Now, something particularly cool will happen on December 6, 2052. It will be the closest and brightest supermoon in the entire 21st century. Our beloved satellite will be as much as 17,000 miles closer to us than usual. Now, that one will be pretty hard to miss!

2060: the brightest comet. Comets are dusty remnants of space objects that flew through the Universe thousands of years ago. And there are thousands of them in our Solar System alone! Every time a comet approach the Sun, it heats up and begins to emit gases and dust. It starts looking like a little star — its “head” turns into a large, fuzzy gas cloud. And thanks to solar winds, it also gets that beautiful, long tail.

All this creates a stunning view, and we can even observe such comets with the unaided eye. The closer to Earth a comet passes, the brighter it looks in the sky. Comet 15P/Finlay, named after its discoverer, will visit us on October 27, 2060. And we’ve actually known about this since the 19th century! It will be one of the closest comets to approach Earth in the last hundred years. It will fly by at a distance of just 4.6 million miles. The view is sure to be very beautiful.

2084: “Earth eclipse.” This is one of the most exciting events that will happen in the 21st century! And unfortunately, we won’t be able to observe it from Earth. This event will only be visible from Mars. Earth and the Moon will pass by the Sun, looking like bright silhouettes. The last time that happened was in 1984. Such an event is called a “planetary transit.” It’s kind of a solar eclipse but with other planets instead of the Moon. In our case, it’s more like... Earth eclipse? In other words, Martians would be able to see Earth passing by the Sun, blocking its light. And who knows?

On November 10, 2084, there may indeed be people on Mars who could observe this. But even if not, we’ll still be able to see the footage of this event from space probes. For example, the NASA Perseverance rover has already sent us photos of such an eclipse on Mars, when the Mars satellite Phobos flew between it and the Sun.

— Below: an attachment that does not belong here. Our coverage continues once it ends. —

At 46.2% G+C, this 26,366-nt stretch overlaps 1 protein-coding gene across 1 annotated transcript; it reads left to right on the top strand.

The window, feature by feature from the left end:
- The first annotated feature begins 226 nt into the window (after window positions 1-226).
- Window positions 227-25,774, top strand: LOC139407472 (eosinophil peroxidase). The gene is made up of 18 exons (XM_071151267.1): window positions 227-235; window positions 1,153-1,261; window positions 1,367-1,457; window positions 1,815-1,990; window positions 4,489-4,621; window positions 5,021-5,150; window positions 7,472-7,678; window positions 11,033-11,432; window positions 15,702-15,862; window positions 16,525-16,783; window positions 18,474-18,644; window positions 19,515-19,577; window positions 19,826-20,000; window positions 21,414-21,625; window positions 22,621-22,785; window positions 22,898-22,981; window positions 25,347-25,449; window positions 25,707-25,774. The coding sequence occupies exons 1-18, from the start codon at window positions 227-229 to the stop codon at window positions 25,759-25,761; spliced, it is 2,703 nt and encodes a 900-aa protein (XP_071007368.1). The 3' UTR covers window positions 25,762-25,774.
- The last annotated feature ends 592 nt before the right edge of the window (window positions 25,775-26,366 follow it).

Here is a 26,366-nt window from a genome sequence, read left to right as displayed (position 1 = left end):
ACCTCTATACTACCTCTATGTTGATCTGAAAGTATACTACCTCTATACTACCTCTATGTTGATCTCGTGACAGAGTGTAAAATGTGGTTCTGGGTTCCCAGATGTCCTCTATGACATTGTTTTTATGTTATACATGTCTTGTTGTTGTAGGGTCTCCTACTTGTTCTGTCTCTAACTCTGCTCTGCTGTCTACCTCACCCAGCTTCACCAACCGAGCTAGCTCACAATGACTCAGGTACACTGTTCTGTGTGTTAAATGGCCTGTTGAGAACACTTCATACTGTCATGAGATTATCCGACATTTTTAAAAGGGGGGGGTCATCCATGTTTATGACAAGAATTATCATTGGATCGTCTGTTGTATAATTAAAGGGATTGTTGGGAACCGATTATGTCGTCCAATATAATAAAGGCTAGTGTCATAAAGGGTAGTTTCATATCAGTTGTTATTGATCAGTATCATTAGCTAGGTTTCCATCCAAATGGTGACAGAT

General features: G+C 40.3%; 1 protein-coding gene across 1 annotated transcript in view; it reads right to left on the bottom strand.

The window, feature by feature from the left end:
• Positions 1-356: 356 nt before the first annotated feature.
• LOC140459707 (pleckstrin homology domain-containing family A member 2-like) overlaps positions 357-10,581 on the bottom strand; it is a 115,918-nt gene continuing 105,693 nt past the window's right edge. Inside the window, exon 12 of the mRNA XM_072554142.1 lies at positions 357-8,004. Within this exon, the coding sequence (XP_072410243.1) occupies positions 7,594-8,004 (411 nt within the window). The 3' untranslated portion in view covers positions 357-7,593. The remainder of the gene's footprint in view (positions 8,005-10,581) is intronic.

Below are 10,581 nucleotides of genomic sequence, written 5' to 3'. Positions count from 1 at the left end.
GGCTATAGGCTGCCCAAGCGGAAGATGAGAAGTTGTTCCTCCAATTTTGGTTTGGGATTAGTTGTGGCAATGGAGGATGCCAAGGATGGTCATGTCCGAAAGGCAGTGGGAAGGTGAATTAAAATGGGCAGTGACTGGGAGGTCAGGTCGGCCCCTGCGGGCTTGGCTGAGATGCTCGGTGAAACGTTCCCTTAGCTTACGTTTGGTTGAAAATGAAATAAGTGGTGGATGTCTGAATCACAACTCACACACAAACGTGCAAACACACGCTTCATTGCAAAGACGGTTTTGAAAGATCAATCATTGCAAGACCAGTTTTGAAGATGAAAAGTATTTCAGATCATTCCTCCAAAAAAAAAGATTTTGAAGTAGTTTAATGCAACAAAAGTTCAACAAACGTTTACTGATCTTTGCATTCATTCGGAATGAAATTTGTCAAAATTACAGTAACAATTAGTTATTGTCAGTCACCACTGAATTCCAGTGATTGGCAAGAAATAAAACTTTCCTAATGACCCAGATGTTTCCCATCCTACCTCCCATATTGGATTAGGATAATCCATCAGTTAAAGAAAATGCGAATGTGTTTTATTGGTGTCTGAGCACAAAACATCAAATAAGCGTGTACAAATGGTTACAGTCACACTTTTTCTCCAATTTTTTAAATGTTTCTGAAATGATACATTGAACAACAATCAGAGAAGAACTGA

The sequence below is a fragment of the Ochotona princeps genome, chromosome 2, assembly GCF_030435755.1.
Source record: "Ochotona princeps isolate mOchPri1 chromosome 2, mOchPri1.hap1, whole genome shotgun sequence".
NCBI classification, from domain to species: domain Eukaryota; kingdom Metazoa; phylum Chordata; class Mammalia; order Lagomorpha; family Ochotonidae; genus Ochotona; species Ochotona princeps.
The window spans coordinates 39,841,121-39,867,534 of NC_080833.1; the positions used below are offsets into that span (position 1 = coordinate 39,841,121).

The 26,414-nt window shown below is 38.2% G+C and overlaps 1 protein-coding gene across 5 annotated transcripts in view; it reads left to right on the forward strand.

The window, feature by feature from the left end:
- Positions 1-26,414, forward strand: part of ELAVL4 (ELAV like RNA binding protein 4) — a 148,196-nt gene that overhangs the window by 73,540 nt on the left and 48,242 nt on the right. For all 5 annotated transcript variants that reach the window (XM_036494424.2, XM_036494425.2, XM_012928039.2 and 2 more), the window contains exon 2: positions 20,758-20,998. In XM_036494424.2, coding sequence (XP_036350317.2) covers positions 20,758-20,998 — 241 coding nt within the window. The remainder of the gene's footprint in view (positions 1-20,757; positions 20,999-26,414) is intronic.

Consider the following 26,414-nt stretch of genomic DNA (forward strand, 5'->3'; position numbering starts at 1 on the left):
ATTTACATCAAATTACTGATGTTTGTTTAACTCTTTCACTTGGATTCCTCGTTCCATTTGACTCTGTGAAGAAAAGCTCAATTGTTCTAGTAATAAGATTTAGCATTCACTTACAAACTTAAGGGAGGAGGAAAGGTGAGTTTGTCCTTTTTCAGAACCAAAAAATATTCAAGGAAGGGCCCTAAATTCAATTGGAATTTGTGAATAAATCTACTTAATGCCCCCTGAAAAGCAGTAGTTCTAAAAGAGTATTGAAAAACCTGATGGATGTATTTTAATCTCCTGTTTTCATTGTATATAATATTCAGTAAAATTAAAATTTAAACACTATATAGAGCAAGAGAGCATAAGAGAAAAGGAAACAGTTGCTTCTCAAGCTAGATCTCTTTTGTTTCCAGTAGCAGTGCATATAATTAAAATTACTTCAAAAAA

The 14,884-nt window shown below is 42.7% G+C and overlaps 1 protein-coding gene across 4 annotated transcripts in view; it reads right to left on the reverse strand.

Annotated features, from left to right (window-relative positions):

2100: the North Star will be closest to the true north. Ah, the famous North Star. Sailors have been using it for centuries to indicate where north is. But what’s funny is that the North Star isn’t actually perfectly aligned with the north.

That’s because our planet doesn’t have a fixed axis. It moves in space with time, rotating like a giant spinning top. This is called the “orbital precession.”

Because of this, the North Star doesn’t remain in the sky in the same place — it moves, albeit very slowly. So slowly that it’s not even noticeable unless you’re standing at the South or North Pole. However, on March 24, 2100, the Polar Star will finally appear above the true north of our planet! And after that, it will begin to gradually move away again... and will return there only after 26,000 years. So this is truly a rare event.

But that’s not all. Unfortunately, it will be something like a parting gift to us from the North Star. Earth’s axis is constantly shifting. And because of this, in about 2,000 years, the North Star will be completely replaced by another star — Gamma Cepheus.

In other words, the event of 2100 will be something like its farewell performance. Beautiful, but kinda sad. That was the calendar of the most interesting astronomical events that will happen over the next 100 years. To witness many of them, you don’t even have to buy a telescope — they will be visible to the unaided eye.

All you need to do is, well, survive until then. If you do, they will be astounding to observe— especially considering that some of them are “once-in-a-lifetime” events. So make sure not to miss them!